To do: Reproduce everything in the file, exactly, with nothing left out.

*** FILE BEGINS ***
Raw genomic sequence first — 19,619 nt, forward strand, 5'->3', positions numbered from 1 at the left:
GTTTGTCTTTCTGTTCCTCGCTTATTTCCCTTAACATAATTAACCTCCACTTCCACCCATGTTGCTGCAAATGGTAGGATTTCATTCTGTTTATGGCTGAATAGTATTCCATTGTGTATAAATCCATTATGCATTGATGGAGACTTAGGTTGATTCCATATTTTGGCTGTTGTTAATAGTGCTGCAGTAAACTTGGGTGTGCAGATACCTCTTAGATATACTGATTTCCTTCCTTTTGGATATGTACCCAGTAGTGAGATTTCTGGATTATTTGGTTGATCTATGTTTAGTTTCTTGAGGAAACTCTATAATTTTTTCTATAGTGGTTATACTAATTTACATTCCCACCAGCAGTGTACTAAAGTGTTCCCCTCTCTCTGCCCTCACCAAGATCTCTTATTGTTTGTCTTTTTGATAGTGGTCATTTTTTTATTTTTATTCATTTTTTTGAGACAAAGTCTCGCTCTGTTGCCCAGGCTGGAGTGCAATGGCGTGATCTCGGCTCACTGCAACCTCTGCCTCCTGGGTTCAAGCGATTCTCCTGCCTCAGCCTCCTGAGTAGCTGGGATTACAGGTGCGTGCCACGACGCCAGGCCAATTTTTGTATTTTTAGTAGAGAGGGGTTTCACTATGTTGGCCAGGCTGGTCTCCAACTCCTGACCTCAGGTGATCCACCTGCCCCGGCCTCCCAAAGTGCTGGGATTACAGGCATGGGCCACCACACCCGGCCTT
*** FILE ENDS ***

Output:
Raw genomic sequence first — 19,619 nt, forward strand, 5'->3', positions numbered from 1 at the left:
GTTTGTCTTTCTGTTCCTCGCTTATTTCCCTTAACATAATTAACCTCCACTTCCACCCATGTTGCTGCAAATGGTAGGATTTCATTCTGTTTATGGCTGAATAGTATTCCATTGTGTATAAATCCATTATGCATTGATGGAGACTTAGGTTGATTCCATATTTTGGCTGTTGTTAATAGTGCTGCAGTAAACTTGGGTGTGCAGATACCTCTTAGATATACTGATTTCCTTCCTTTTGGATATGTACCCAGTAGTGAGATTTCTGGATTATTTGGTTGATCTATGTTTAGTTTCTTGAGGAAACTCTATAATTTTTTCTATAGTGGTTATACTAATTTACATTCCCACCAGCAGTGTACTAAAGTGTTCCCCTCTCTCTGCCCTCACCAAGATCTCTTATTGTTTGTCTTTTTGATAGTGGTCATTTTTTTATTTTTATTCATTTTTTTGAGACAAAGTCTCGCTCTGTTGCCCAGGCTGGAGTGCAATGGCGTGATCTCGGCTCACTGCAACCTCTGCCTCCTGGGTTCAAGCGATTCTCCTGCCTCAGCCTCCTGAGTAGCTGGGATTACAGGTGCGTGCCACGACGCCAGGCCAATTTTTGTATTTTTAGTAGAGAGGGGTTTCACTATGTTGGCCAGGCTGGTCTCCAACTCCTGACCTCAGGTGATCCACCTGCCCCGGCCTCCCAAAGTGCTGGGATTACAGGCATGGGCCACCACACCCGGCCTT